“Maren Morris is phenomenal. She, Kacey and Miranda, all the girls I’ve written with here in [Nashville] town, they have this unique approach to their music. Kacey’s melodies are so beautiful and she’s so great with coming up with those zingers. Maren is the same in a different way, almost an indie rock sort of way. Some of her stuff is more pop country, but Maren’s just cool. She’s a lot of fun to write with and she can write in any genre. It’s nice to have artists who are like that, and not just writers.

Kelsea Ballerini, I wrote with her and I thought it was gonna be more mainstream. She is a phenomenal writer, and I didn’t expect that we would write the songs that we did. She is so creative, and she would throw out these lines that I was like “yes! Oh my gosh!” Whether or not she chooses to cut the songs that are a little more left of centre that we wrote is totally her prerogative. Every artist is different, they have to make the record that’s true to who they are as an artist. I was just really impressed by her writing.

Miranda [Lambert] goes for the oddball moments as well. She’s not afraid to go and push the boundaries, and that’s why I’ve loved writing with her for so many years. She’s unabashedly herself and just goes for it. I just respect anybody who does that because to me that’s real music. That’s being real. I feel like you can be creative and commercial in your writing approach. It maybe just takes a little more time.”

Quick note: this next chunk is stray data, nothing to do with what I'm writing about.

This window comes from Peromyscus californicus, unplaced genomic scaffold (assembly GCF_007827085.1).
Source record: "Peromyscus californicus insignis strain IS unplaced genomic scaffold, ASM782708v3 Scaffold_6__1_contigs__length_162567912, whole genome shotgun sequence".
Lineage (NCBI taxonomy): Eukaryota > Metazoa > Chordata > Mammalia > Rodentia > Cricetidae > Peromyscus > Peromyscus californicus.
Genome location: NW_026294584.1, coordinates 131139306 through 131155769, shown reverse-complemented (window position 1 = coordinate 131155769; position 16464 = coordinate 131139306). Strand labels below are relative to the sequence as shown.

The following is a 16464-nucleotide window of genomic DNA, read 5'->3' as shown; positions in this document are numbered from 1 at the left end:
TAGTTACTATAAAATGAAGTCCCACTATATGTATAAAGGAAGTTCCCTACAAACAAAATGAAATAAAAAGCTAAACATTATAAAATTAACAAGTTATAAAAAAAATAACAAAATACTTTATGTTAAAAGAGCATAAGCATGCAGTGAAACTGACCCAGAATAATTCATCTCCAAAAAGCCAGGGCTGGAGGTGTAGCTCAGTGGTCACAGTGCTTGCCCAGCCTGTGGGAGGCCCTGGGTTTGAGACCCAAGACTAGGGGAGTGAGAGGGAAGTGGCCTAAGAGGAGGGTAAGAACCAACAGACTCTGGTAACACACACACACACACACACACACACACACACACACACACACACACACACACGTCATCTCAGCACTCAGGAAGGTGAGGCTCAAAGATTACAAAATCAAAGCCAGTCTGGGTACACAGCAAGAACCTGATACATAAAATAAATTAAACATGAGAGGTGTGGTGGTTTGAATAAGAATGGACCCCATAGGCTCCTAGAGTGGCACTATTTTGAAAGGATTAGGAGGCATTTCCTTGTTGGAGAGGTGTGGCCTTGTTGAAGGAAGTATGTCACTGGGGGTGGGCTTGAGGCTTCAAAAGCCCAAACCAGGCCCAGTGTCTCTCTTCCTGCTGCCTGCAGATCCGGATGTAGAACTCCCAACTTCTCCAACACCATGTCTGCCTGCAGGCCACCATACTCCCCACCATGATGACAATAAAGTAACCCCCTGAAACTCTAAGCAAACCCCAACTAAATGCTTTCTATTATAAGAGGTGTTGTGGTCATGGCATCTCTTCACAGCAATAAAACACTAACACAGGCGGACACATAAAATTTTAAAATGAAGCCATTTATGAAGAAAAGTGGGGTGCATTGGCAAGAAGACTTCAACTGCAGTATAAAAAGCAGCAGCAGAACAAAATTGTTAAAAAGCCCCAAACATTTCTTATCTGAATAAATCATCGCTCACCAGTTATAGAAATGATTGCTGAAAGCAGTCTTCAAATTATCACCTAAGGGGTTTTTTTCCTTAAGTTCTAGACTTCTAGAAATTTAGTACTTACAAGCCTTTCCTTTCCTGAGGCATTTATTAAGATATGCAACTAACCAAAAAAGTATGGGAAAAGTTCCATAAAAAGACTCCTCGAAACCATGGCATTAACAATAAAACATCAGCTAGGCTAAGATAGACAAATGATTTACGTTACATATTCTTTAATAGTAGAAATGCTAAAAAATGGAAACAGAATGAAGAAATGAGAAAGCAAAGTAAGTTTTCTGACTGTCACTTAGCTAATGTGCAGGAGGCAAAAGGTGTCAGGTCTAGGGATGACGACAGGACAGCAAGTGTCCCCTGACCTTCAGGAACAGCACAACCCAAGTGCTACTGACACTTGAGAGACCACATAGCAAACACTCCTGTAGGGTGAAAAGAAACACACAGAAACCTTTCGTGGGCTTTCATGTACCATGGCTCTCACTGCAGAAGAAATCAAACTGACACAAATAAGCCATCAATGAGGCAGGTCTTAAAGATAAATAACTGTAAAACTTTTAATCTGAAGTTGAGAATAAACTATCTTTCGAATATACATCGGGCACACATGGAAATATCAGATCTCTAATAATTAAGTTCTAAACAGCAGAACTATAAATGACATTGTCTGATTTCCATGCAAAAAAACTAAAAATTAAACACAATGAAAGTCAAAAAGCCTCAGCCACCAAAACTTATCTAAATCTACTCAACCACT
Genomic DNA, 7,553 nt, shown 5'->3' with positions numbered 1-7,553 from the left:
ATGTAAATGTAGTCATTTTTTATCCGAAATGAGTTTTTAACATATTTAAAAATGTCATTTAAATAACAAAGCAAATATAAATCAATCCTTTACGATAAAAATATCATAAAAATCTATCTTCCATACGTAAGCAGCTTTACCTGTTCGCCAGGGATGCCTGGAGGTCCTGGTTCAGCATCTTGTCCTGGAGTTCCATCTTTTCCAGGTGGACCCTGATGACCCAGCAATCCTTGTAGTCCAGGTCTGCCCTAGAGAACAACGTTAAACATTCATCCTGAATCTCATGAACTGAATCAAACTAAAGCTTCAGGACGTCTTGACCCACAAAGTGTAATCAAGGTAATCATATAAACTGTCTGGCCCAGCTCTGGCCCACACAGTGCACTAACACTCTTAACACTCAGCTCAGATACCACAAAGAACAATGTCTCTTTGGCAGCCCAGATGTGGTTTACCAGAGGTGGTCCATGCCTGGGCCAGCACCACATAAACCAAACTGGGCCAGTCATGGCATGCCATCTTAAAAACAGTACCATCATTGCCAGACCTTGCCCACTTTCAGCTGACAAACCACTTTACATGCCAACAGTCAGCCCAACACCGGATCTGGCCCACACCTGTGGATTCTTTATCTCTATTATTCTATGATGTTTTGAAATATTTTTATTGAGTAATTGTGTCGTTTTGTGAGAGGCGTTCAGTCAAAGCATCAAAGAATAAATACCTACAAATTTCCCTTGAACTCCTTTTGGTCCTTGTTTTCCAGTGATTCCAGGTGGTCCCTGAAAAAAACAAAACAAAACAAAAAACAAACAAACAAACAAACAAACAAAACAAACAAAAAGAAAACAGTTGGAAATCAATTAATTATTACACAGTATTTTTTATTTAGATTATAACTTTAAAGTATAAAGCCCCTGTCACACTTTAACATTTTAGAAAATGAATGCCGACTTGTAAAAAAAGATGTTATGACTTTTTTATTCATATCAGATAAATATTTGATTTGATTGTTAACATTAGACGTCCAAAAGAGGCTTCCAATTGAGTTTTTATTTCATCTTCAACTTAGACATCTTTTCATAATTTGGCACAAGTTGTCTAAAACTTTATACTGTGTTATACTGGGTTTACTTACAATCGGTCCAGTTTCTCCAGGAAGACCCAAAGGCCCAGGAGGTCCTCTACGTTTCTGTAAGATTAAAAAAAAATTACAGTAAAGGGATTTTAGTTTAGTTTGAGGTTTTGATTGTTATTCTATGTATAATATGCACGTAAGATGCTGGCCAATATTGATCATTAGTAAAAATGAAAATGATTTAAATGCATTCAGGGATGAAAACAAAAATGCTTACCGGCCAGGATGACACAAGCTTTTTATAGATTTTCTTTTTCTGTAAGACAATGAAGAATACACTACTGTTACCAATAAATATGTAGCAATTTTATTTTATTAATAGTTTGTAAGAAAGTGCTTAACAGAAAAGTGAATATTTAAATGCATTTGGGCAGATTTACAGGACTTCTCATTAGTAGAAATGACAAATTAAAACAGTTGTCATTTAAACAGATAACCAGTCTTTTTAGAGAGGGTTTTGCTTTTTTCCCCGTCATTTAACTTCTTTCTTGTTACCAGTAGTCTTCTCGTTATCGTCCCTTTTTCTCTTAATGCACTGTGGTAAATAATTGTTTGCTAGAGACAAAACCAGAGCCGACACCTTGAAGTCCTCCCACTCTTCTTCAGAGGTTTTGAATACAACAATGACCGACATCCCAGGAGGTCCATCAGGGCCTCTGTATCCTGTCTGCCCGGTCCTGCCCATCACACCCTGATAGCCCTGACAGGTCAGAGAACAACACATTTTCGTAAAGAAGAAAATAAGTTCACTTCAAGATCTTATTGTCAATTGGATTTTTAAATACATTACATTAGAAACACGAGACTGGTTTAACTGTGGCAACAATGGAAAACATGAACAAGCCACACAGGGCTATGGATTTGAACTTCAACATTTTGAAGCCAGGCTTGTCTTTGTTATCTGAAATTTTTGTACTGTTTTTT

Such songwriting prowess refuses to stay confined to one genre, and so writing credits with artists like heavy metal band Halestorm, surf rock crooner Chris Isaak, and also Nelly Furtado have materialised over the years. Somewhat unexpectedly, Hemby’s writing talent has also hit the UK top 10 in the form of R&B/Grime artist Labrinth’s most touching moment – the pain-filled ballad ‘Jealous’, which hit #7 in 2014. Rumour has it, it was Adele’s secret crying weapon for the filming of her ‘Hello’ music video. There’s quite an unexpected story attached to its conception, which Natalie took joy in revealing.

“He came here to Nashville to write – this is 2010. It was Halloween, and I’ll never forget. I don’t think he’d established his name Labrinth yet. “Would you write with this guy Timothy [McKenzie]?” Absolutely! I had an afro wig on, Timothy was wearing a Sombrero, and Josh was wearing enormous sunglasses but we were writing such a serious song. Cut to five years later: “Hey, you know that song you wrote with Labrinth, he wants to put that on his next record.” Who’s Labrinth? I always remembered his name being Timothy! I hadn’t listened to the song in five years and I had had a child since then so my brain was so far behind, and Josh was the same way, trying to remember the song. When I heard the song, it was at my new publishing company, and his A&R people were coincidently meeting with my publishers. They played me the song, and that bridge… that was all Labrinth. I was just dying! I was flipping out in my mind, because I would have loved to have written a bridge like that! I remember him talking about the song being more about the emotion of his family being torn apart from divorce. He did such an amazing job with the song and the tenderness of it, and no overproduction, he really let it be this beautiful artwork. That was a feather in my cap, as they say. I am so proud of that song.